Besides the natural environment, historical buildings and festivals persons rank among those of national importance.[citation needed] Shiga has 807 National Treasures and Important Cultural Properties, that ranks the fourth large number in Japan.[13] Shiga's most famous historical building is Hikone Castle, one of four national treasure castles in the country. The castle tower is well preserved and has many cherry trees. The neighboring city of Nagahama has tourism in addition to its hikiyama festival. Nearby shrines include Hiyoshi Taisha in Otsu and Taga-taisha in Taga, which respectively head the seventh and twentieth largest shrine networks in Japan, at about 4,000 shrines and 260 shrines, respectively.

Festivals include the hikiyama festival (floats parade festival), held in ten areas such as Nagahama, Otsu, Maibara, Hino and Minakuchi. The Nagahama hikiyama festival held each April is one of the three major hikiyama festivals in Japan and was designated an Important Intangible Cultural Property in 1979. During this festival ornate floats are mounted with miniature stages on which boys (playing both male and female roles) act in kabuki plays.[19] Higashiomi (formerly Yōkaichi) city holds a Giant Kite Festival every May along the riverbank. Ordinary people are invited to pull the rope that sends the kites aloft.


Biwako Ohashi Bridge



Meishin Expressway, Shin-Meishin Expressway and Hokuriku Expressway pass through Shiga. National highway Route 1, 8, 21, 8, 161, 303, 306, 307, 365, 367, 421, 422 and 477 connect with neighboring prefectures. Two bridges span southern part of Lake Biwa.


With development of land transportation in the 20th century, waterborne transportation in Lake Biwa was disused except for steamer services to islands on the lake and pleasure boats.

Notable people from Shiga Prefecture

See also: Category:People from Shiga Prefecture

Sister states

Shiga has cooperative agreements with three states.[20]


  1. ^ "2020年度国民経済計算(2015年基準・2008SNA) : 経済社会総合研究所 - 内閣府". 内閣府ホームページ (in Japanese). Retrieved 2023-05-18.
  2. ^ Nussbaum, Louis-Frédéric. (2005). "Shiga-ken" in Japan Encyclopedia, p. 853, p. 853, at Google Books; "Kansai" at Japan Encyclopedia, p. 477, p. 477, at Google Books.
  3. ^ Nussbaum, "Ōtsu" at Japan Encyclopedia, p. 765, p. 765, at Google Books.
  4. ^ Nussbaum, "Provinces and prefectures" at Japan Encyclopedia, p. 780, p. 780, at Google Books.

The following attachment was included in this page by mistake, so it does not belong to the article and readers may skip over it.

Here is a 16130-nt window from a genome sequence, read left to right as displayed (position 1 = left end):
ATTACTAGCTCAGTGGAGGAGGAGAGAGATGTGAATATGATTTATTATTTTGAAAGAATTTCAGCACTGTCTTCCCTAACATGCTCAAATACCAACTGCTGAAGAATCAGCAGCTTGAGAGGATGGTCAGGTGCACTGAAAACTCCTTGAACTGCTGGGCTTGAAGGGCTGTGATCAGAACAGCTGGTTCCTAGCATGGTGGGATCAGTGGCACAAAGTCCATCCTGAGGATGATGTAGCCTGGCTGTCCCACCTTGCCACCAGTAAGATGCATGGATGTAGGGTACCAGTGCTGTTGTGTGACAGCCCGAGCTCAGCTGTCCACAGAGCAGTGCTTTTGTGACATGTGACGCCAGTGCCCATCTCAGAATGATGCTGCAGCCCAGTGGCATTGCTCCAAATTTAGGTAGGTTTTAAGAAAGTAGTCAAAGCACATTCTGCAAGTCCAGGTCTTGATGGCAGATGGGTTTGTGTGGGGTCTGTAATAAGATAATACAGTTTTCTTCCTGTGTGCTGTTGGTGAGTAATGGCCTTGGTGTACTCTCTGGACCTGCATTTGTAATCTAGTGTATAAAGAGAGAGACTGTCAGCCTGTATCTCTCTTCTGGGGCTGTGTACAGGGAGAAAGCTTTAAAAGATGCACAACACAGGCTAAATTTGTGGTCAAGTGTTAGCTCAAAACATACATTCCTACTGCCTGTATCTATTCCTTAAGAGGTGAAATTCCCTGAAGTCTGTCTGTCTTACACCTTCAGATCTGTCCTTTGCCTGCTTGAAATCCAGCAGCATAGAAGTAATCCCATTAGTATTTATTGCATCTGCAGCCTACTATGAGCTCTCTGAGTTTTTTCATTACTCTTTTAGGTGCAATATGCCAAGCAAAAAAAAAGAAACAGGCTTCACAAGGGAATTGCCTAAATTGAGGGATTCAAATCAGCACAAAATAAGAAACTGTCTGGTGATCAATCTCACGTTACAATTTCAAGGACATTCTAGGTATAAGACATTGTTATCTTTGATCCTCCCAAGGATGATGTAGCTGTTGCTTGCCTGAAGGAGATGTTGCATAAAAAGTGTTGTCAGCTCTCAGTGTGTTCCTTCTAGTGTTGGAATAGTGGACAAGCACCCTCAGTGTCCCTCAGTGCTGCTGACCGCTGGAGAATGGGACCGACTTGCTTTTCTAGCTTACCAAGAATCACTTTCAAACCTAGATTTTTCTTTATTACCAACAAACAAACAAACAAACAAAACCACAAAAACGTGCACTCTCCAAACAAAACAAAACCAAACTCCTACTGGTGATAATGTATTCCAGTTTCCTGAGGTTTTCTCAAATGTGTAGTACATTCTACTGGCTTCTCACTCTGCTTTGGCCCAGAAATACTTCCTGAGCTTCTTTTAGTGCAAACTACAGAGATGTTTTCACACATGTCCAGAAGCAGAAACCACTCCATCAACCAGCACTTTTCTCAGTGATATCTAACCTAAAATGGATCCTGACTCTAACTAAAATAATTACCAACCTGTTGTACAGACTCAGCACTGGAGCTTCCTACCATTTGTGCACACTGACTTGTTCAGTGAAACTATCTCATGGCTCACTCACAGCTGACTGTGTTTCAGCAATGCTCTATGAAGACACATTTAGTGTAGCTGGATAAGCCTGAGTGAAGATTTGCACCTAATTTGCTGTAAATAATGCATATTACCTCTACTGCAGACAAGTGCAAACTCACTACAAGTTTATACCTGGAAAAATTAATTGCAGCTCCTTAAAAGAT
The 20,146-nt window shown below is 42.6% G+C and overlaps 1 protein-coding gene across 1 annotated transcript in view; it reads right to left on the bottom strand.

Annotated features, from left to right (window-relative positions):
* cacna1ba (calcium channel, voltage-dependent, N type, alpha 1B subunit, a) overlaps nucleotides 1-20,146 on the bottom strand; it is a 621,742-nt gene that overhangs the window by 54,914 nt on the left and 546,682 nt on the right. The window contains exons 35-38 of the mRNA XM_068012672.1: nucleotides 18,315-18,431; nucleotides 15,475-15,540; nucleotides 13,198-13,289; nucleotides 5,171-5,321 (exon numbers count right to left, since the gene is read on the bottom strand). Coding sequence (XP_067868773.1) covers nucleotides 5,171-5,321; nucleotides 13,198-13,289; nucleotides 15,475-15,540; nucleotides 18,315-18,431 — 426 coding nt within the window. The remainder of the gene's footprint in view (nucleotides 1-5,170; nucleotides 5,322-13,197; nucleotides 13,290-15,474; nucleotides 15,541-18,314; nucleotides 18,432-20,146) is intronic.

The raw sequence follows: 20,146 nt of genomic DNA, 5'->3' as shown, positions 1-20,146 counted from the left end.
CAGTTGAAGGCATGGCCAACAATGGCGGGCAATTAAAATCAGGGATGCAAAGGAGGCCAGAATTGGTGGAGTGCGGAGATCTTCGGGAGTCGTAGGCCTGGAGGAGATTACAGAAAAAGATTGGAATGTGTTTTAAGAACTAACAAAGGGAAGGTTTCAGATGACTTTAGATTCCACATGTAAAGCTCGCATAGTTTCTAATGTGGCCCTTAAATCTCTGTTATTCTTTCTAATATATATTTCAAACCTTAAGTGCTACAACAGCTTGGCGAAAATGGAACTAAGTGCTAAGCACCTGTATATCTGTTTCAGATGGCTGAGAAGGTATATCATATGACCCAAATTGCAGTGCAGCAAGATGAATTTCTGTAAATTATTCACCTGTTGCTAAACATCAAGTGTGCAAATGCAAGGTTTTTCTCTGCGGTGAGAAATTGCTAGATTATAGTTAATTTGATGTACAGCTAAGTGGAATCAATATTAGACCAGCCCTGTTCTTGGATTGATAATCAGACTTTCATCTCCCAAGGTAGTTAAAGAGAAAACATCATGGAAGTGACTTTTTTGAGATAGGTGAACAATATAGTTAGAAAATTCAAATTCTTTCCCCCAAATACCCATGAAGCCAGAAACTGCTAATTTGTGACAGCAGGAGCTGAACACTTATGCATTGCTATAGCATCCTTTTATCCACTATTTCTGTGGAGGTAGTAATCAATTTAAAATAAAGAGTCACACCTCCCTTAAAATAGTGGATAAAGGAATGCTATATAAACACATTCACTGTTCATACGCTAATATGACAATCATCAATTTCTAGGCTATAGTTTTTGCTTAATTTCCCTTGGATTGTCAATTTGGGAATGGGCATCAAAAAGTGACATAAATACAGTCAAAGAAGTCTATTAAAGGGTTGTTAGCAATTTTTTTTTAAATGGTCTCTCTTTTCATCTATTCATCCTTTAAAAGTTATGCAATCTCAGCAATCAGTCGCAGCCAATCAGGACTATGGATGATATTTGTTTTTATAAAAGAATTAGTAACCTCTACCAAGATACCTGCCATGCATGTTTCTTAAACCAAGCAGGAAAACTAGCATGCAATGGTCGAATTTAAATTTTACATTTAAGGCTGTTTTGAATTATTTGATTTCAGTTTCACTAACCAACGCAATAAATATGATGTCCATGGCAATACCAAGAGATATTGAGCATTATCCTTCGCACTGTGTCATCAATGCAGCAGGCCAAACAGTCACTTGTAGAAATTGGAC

5. ^ "Shiga Prefecture mulls name change to draw more visitors". The Japan Times.
  6. ^ Shiga Prefecture. 余呉湖・天女の衣掛柳 [Lake Yogo - a willow hung a celestial robe] (in Japanese). Retrieved 2011-05-13.
  7. ^ Encyclopedia Shiga. p436.
  8. ^ "General overview of area figures for Natural Parks by prefecture" (PDF). Ministry of the Environment. 1 April 2014. Retrieved 3 July 2015.
  9. ^ Shiga prefectural government: Governor's office (Japanese, English machine translation available by clicking "Foreign Language")
  10. ^ The Japan Times, July 14, 2014: LDP candidate flounders in Shiga governor race, retrieved August 1, 2019.
  11. ^ NHK Senkyo Web, June 24, 2018: 2018滋賀県知事選, retrieved August 1, 2019.
  12. ^ Prefectural assembly: Members by caucus (in Japanese), retrieved August 1, 2019.
  13. ^ a b Shiga Prefecture. 滋賀県の紹介(滋賀県なんでも一番) [Introduction of Shiga prefecture; Best scores of Shiga] (in Japanese). Retrieved 2011-05-08.
  14. ^ Shiga Prefecture. 滋賀県内の外国人人口 [The number of foreigners in Shiga Prefecture] (in Japanese). Retrieved 2017-11-07.
  15. ^ Biwako Visitors Bureau. "Experiencing Ninjutsu (Ninja's techniques) at the ninja's native place – Koka Ninjutsu Yashiki". Retrieved 2011-05-13.
  16. ^ The promoting council of production and distribution of Ōmi beef. 近江牛の歴史 [The history of Ōmi beef] (in Japanese). Retrieved 2011-05-14.
  17. ^ Shiga Prefecture. 滋賀県内の大学・短期大学 [Universities and junior colleges in Shiga prefecture] (in Japanese). Retrieved 2011-05-08.
  18. ^ Shiga Prefecture. 湖国観光交流ビジョン 第2章 滋賀県観光の現状と課題 [The vision for tourism and exchange of the Lake Country. Chapter 2: present situation and problem about the Shiga tourism] (in Japanese). Retrieved 2011-05-13.
  19. ^ Biwako Visitors Bureau. 滋賀県観光情報:長浜曳山まつり [Shiga tourism information: Nagahama hikiyama festival] (in Japanese). Retrieved 2011-05-20.
  20. ^ Shiga Prefecture. 滋賀県の紹介(滋賀県の国際交流 姉妹・友好都市) [Introduction of Shiga prefecture; International exchanges of Shiga, friendship sister cities] (in Japanese). Retrieved 2010-11-25.


35°7′N 136°4′E / 35.117°N 136.067°E / 35.117; 136.067